Once staffed with hundreds of thousands of peasants, China's military now has 26,000 members with doctorates and master's degrees
BEIJING - The Chinese military, the People's Liberation Army, claims a major success in modernising a once-largely illiterate peasants' army to a fighting force which boasts thousands of eggheads in its ranks.
The PLA mouthpiece, the Liberation Army Daily, in an article yesterday, said that there were now 26,000 graduates with doctorates and master's degrees in its ranks of more than three million.
Several of them are regimental or division commanders. In the highly-sensitive Second Artillery Force, which is in charge of the PLA's strategic and conventional missiles and related high-technology combat craft, more than 90 per cent of the combat units had qualified engineers in command.
The PLA wants even more officers with college degrees.
The army has also started to look for recruits from tertiary institutions other than military colleges.
It has also sent its scholars to more than 20 countries to receive education overseas.
The PLA has signed training agreements with 26 top universities in the country.
The upgrading of the calibre of the PLA is seen as crucial as China strives to catch up with the United States in military technology.
The slogan of the PLA today is 'fight to win', which could be a reality if the Chinese military could overcome its backwardness and achieve its modernisation goals.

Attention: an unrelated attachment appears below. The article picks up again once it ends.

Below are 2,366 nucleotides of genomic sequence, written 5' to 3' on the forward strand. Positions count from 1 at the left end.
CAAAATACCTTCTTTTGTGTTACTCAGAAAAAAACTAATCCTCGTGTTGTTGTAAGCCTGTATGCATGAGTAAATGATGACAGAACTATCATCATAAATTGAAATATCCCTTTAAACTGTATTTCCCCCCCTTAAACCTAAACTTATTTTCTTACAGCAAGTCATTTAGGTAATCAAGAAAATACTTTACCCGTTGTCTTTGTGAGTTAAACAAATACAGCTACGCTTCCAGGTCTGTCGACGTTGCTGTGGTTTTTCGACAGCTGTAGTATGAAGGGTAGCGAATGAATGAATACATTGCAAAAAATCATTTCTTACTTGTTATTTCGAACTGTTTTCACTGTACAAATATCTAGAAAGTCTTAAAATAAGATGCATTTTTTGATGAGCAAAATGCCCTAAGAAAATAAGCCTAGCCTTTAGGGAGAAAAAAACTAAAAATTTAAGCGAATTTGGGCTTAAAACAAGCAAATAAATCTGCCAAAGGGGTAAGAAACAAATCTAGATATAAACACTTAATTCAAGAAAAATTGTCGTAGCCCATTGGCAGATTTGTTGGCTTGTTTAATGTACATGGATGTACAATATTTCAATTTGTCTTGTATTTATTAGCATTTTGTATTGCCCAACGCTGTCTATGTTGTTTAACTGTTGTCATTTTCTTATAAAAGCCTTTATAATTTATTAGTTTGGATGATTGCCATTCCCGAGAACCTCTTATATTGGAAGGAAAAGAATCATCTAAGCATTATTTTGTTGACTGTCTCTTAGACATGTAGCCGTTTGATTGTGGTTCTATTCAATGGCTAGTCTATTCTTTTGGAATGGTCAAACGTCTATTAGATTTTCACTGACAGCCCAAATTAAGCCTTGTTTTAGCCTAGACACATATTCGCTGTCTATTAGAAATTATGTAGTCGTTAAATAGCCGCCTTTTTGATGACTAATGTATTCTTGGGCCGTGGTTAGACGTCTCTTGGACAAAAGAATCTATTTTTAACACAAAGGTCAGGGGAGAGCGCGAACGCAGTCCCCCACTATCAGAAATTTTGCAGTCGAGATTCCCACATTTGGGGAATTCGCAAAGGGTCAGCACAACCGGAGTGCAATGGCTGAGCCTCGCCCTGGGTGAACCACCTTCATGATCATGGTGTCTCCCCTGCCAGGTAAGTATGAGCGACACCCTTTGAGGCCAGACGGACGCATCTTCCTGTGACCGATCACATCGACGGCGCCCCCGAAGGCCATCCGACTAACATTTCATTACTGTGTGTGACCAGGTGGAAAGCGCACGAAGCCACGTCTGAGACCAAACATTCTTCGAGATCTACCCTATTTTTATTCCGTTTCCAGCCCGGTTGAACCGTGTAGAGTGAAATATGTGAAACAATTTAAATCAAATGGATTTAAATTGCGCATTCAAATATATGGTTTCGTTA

To have a smarter army, China has changed the way in which men are promoted to officers.
In the past, military cadres were promoted to new posts merely from among the ranks.
In the last two decades, however, all those who are to be made officers have to undergo training at military academies.
The PLA has also launched a three-year programme to teach its officers subjects such as economics, management and law apart from military affairs and history.
In fact, the rise in the educational qualifications of officers in the PLA parallels the country's own economic development experience.
The article traced the development of the PLA over the years.
Between 1927, when the PLA was founded, and 1949, when it defeated the forces of the Kuomintang, its troops consisted of a large number of illiterate, or semi-literate, peasants.
In the late 1960s, 7 per cent of military cadres had a high-school or higher degree. In the late 1980s, a decade after China launched economic reforms, the situation changed dramatically with 42 per cent of PLA cadres boasting tertiary qualifications.
At present, this proportion is 71 per cent.
Separately, the PLA has pared its strength by half a million soldiers over the past three years to achieve a lean and efficient force.